Supply chain – it’s a term and topic that is now discussed around dinner tables as families and friends discuss and debate COVID-19’s spotlight on the US dependence on other countries to provide the essential products and materials we need in time of crisis. The other dinner table discussion seems to focus around cybersecurity. With a precipitous increase in attacks and exploits in this new remote work environment, IT pros and those working from the home office are equally concerned.
While the focus of supply chain discussions has largely been around medicines and emergency supplies, there is another conversation that has been simmering in the tech sector for a long time. Flare ups occur every time the press reports on a suspected exploit found in infrastructure. How dependent can supply chain infrastructures become on foreign suppliers (or suppliers with factories based in other countries) before they become overly dependent? And how can an IT infrastructure manufacturer (in this case server) assure that the components being used in a bill of materials (BOM) are genuine and contain no microcode or other components that can be used to exploit that equipment over time? We will address this over the next few paragraphs.
Supply chain concerns are legitimate
The supply chain can be used as another attack vector for bad actors to exploit data, be it hackers looking to hold IP and sensitive information for ransom, or nation states looking to wreak havoc or disable critical functions of our companies or government. Such actors can insert motherboard implants that can go overlooked or insert malicious microcode that can create a backdoor once a platform is in production. Additionally, components such as a baseboard management controller (BMC), the control plane of the server, can have built-in vulnerabilities. These are all exploits that are not just theoretically possible – they have, in fact, already happened.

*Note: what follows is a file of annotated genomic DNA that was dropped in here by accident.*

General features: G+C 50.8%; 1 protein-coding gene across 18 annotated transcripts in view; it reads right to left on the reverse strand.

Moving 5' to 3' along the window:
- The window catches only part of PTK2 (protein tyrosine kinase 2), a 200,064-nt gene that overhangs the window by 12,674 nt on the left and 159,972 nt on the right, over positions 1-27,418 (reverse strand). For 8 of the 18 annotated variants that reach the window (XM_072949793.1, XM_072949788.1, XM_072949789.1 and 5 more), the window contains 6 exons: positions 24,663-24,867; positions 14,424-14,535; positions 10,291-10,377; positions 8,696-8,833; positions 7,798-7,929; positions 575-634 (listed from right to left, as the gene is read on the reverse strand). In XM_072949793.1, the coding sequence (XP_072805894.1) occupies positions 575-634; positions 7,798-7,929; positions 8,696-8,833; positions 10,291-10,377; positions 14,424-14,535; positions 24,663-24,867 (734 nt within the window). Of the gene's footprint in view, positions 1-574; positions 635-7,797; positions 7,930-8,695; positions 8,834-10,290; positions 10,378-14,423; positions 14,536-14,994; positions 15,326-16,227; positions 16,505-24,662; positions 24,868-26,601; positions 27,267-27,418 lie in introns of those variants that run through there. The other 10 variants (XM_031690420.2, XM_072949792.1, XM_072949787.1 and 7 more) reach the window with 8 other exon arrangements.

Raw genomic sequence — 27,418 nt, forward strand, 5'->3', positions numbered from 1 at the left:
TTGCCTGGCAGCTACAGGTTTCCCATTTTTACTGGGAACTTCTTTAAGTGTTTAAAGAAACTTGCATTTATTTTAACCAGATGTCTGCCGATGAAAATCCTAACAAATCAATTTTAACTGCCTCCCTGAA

We often talk about cybersecurity in terms of perimeter defenses such as firewalls, or access control from companies like Aruba. IT organizations that are more serious about security look to technologies like HPE’s designed Silicon Root of Trust (SiROT) as the starting point where cybersecurity starts. While SiROT is a critical and fundamental element of a cybersecurity strategy, the reality is that cybersecurity starts in the supply chain –ordering the parts and components that go into the server. From storage and memory to the CPU, to the inductors, capacitors and resistors that go on to the motherboard.
Strangely enough, securing the supply chain is not just about security. It’s also about ensuring quality that is assured through authenticity. One of the challenges that exist today is ensuring the components that populate a server at the time it is stored at in a datacenter are the same components that were in that server at time of assembly. And that those parts are genuine manufacturers’ parts.
Supply chain is really complex
Per John Grosso, Vice President of Global Operations Engineering, Global Supply Chain at HPE, the average 1U or 2U ProLiant rack server has between 3,500–4,000 components. That is, 3,500–4,000 components that have to be tracked across hundreds of suppliers around the world—checked for security and for quality purposes.